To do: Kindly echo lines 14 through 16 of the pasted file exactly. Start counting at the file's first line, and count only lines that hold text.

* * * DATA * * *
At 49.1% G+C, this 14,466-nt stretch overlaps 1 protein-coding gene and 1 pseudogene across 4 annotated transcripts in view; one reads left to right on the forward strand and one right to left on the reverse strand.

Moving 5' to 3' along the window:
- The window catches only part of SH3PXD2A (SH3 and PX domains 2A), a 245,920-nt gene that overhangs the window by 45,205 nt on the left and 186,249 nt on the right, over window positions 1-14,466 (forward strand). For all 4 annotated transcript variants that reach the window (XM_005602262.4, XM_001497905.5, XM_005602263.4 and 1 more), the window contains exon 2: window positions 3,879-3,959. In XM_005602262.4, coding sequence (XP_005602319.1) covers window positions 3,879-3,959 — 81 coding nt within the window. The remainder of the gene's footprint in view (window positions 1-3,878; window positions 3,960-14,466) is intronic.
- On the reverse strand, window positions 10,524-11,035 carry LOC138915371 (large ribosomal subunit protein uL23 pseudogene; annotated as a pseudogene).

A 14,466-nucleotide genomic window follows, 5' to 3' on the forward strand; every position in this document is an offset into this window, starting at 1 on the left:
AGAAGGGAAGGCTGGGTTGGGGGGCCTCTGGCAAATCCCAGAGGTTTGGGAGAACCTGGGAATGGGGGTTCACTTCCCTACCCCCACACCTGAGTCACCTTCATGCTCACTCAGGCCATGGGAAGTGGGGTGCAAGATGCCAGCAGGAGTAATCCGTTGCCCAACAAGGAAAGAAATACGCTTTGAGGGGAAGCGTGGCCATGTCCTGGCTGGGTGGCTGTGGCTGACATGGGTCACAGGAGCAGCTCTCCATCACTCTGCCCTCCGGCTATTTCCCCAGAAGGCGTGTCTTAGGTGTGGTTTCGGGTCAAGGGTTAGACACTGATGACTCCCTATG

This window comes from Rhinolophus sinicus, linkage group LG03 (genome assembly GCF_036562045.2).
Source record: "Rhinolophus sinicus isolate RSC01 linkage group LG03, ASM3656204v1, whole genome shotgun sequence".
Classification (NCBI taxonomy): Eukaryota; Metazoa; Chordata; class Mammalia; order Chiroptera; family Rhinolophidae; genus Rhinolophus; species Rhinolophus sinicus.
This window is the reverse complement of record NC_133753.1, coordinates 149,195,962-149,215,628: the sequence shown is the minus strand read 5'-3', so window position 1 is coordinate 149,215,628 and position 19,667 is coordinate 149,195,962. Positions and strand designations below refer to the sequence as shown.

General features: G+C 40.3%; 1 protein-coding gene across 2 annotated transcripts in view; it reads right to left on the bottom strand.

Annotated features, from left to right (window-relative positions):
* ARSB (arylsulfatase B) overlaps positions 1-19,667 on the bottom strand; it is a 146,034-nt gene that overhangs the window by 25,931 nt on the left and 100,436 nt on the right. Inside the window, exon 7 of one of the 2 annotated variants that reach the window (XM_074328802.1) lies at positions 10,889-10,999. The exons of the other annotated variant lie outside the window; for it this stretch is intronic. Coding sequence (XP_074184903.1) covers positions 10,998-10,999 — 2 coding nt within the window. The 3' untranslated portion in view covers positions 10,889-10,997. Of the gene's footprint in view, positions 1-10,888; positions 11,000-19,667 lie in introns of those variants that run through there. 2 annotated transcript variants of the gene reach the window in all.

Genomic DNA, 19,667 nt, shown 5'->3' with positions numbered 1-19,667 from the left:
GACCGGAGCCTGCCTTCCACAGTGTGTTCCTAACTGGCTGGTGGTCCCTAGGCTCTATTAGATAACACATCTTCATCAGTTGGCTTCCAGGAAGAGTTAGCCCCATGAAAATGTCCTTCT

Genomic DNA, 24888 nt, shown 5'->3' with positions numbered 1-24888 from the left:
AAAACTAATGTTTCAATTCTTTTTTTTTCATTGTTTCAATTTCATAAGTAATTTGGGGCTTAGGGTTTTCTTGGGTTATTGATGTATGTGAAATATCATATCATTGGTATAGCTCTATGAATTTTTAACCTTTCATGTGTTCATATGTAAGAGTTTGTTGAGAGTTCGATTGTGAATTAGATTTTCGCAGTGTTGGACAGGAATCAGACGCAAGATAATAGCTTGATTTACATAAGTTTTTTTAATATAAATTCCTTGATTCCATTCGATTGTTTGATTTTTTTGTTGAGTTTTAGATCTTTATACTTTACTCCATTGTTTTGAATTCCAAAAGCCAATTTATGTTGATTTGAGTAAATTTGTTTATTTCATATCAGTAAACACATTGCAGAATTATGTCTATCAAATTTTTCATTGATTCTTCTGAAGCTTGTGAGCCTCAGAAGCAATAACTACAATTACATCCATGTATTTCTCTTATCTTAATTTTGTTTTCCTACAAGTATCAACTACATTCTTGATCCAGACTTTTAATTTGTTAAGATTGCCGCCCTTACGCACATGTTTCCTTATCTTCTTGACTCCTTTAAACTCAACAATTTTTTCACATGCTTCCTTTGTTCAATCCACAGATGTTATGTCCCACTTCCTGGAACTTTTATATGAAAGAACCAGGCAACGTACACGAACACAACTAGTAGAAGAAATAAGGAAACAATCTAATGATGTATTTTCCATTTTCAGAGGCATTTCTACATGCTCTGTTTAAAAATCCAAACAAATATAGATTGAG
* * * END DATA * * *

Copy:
Genomic DNA, 19,667 nt, shown 5'->3' with positions numbered 1-19,667 from the left:
GACCGGAGCCTGCCTTCCACAGTGTGTTCCTAACTGGCTGGTGGTCCCTAGGCTCTATTAGATAACACATCTTCATCAGTTGGCTTCCAGGAAGAGTTAGCCCCATGAAAATGTCCTTCT

Genomic DNA, 24888 nt, shown 5'->3' with positions numbered 1-24888 from the left: